Lviv, the largest city in western Ukraine and the seventh largest city in the country overall, is one of the main cultural centres of Ukraine. Named in honor of the Leo, the eldest son of Rus King Daniel of Galicia. It was the capital of the Kingdom of Galicia–Volhynia from 1272 to 1349, from 1434, it was the regional capital of the Ruthenian Voivodeship in the Kingdom of Poland and was known as Lwów. In 1772, after the First partition of Poland, the city became the capital of the Habsburg Kingdom of Galicia and Lodomeria and was renamed to Lemberg, in 1918 in a short time was the capital of the West Ukrainian Peoples Republic. Between the wars, the city was again as Lwów and was the centre of the Lwów Voivodeship in the Second Polish Republic. After World War II, it part of the Soviet Union. Administratively, Lviv serves as the center of Lviv Oblast and has the status of city of oblast significance. Lviv was the centre of the region of Galicia. The historical heart of the city, with its old buildings and cobblestone streets, survived Soviet, the city has many industries and institutions of higher education such as Lviv University and Lviv Polytechnic.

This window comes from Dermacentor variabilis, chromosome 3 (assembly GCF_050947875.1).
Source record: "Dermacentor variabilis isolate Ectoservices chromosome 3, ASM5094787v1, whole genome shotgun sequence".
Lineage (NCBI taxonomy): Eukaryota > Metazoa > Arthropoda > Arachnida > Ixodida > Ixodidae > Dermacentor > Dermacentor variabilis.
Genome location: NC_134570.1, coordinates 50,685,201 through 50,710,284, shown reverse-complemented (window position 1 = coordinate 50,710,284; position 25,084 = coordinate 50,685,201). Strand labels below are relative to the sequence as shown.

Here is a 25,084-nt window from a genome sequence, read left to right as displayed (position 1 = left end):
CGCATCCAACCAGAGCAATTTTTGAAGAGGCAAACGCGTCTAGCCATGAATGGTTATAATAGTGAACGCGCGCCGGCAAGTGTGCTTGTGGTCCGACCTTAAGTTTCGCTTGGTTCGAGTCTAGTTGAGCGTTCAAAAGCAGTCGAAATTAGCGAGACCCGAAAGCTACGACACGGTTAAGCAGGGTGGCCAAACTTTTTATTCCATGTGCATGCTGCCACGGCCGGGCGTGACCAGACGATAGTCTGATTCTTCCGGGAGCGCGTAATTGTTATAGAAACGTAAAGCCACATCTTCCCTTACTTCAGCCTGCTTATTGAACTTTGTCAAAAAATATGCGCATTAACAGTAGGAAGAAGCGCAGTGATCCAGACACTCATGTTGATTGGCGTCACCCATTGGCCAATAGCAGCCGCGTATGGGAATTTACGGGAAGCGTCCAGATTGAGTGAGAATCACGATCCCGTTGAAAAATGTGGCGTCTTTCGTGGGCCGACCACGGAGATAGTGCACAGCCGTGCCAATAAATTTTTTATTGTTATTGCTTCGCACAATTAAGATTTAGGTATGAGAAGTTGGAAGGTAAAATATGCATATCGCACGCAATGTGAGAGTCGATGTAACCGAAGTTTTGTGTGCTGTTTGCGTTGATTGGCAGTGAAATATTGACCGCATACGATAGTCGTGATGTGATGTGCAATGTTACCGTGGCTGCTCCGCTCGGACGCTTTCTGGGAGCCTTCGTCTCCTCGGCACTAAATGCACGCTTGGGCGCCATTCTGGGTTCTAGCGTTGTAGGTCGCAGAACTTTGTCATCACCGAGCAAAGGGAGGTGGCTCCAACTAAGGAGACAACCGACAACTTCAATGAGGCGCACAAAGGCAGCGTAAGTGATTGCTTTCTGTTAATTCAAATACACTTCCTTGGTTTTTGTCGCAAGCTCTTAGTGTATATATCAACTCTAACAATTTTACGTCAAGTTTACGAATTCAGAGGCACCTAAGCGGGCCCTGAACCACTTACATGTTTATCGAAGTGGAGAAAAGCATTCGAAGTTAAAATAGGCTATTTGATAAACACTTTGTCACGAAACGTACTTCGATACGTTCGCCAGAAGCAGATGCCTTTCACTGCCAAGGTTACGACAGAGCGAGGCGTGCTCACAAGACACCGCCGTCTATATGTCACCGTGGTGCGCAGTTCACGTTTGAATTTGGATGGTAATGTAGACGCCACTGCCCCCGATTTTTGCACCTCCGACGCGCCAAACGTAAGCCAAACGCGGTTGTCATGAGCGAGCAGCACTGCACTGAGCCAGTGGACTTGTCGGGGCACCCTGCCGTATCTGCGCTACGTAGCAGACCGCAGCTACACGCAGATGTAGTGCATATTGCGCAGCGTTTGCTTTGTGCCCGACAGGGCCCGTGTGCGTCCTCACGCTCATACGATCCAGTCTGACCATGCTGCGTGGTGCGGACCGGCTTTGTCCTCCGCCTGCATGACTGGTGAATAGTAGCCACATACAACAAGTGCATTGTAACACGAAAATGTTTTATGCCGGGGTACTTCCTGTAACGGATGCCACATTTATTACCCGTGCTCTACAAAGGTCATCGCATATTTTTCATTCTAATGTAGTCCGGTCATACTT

Lviv is the home of many cultural institutions, including a philharmonic orchestra. The historic city centre is on the UNESCO World Heritage List, Lviv celebrated its 750th anniversary with a son et lumière in the center of the city in September 2006. Lviv is located on the edge of the Roztochia Upland, approximately 70 kilometers from the Polish border and 160 kilometers from the eastern Carpathian Mountains, the average altitude of Lviv is 296 meters above sea level. Its highest point is the Vysokyi Zamok,409 meters above sea level and this castle has a commanding view of the historic city centre with its distinctive green-domed churches and intricate architecture. The old walled city was at the foothills of the High Castle on the banks of the River Poltva, in the 13th century, the river was used to transport goods. Lvivs climate is continental with cold winters and mild summers. The average temperatures are −3.1 °C in January and 18.3 °C in July, the average annual rainfall is 745 mm with the maximum being in summer.
Lviv approximately receives 1,804 hours of sunshine annually, archaeologists have demonstrated that the Lviv area was settled by the 5th century. The area between the Castle Hill and the river Poltva was continuously settled since the 9th century, in 1977 it was discovered that the Orthodox church of St. Nicholas had been built on a previously functioning cemetery